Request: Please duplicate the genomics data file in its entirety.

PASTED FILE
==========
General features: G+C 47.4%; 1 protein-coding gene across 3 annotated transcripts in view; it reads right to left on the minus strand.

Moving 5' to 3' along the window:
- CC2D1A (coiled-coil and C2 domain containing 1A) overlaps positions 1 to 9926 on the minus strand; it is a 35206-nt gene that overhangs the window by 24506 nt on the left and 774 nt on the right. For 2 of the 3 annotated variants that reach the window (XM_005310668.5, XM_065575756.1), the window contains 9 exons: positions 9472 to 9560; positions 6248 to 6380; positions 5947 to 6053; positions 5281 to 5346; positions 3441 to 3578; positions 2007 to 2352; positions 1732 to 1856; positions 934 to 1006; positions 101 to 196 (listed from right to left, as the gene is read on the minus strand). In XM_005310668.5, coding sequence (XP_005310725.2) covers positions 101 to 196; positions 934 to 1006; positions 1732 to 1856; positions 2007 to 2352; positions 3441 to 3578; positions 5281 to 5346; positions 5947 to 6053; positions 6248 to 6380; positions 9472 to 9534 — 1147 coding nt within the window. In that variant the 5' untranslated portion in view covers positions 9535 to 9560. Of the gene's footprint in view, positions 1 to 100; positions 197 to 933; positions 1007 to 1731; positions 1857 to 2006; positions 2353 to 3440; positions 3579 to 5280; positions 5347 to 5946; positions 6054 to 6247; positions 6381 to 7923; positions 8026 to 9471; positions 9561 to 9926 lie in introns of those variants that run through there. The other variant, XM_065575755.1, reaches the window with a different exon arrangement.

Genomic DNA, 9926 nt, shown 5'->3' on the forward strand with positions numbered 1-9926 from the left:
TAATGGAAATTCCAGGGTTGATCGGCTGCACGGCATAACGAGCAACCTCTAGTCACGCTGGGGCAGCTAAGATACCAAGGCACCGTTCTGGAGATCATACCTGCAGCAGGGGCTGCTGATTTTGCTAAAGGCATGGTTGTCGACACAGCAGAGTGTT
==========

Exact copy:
General features: G+C 47.4%; 1 protein-coding gene across 3 annotated transcripts in view; it reads right to left on the minus strand.

Moving 5' to 3' along the window:
- CC2D1A (coiled-coil and C2 domain containing 1A) overlaps positions 1 to 9926 on the minus strand; it is a 35206-nt gene that overhangs the window by 24506 nt on the left and 774 nt on the right. For 2 of the 3 annotated variants that reach the window (XM_005310668.5, XM_065575756.1), the window contains 9 exons: positions 9472 to 9560; positions 6248 to 6380; positions 5947 to 6053; positions 5281 to 5346; positions 3441 to 3578; positions 2007 to 2352; positions 1732 to 1856; positions 934 to 1006; positions 101 to 196 (listed from right to left, as the gene is read on the minus strand). In XM_005310668.5, coding sequence (XP_005310725.2) covers positions 101 to 196; positions 934 to 1006; positions 1732 to 1856; positions 2007 to 2352; positions 3441 to 3578; positions 5281 to 5346; positions 5947 to 6053; positions 6248 to 6380; positions 9472 to 9534 — 1147 coding nt within the window. In that variant the 5' untranslated portion in view covers positions 9535 to 9560. Of the gene's footprint in view, positions 1 to 100; positions 197 to 933; positions 1007 to 1731; positions 1857 to 2006; positions 2353 to 3440; positions 3579 to 5280; positions 5347 to 5946; positions 6054 to 6247; positions 6381 to 7923; positions 8026 to 9471; positions 9561 to 9926 lie in introns of those variants that run through there. The other variant, XM_065575755.1, reaches the window with a different exon arrangement.

Genomic DNA, 9926 nt, shown 5'->3' on the forward strand with positions numbered 1-9926 from the left:
TAATGGAAATTCCAGGGTTGATCGGCTGCACGGCATAACGAGCAACCTCTAGTCACGCTGGGGCAGCTAAGATACCAAGGCACCGTTCTGGAGATCATACCTGCAGCAGGGGCTGCTGATTTTGCTAAAGGCATGGTTGTCGACACAGCAGAGTGTT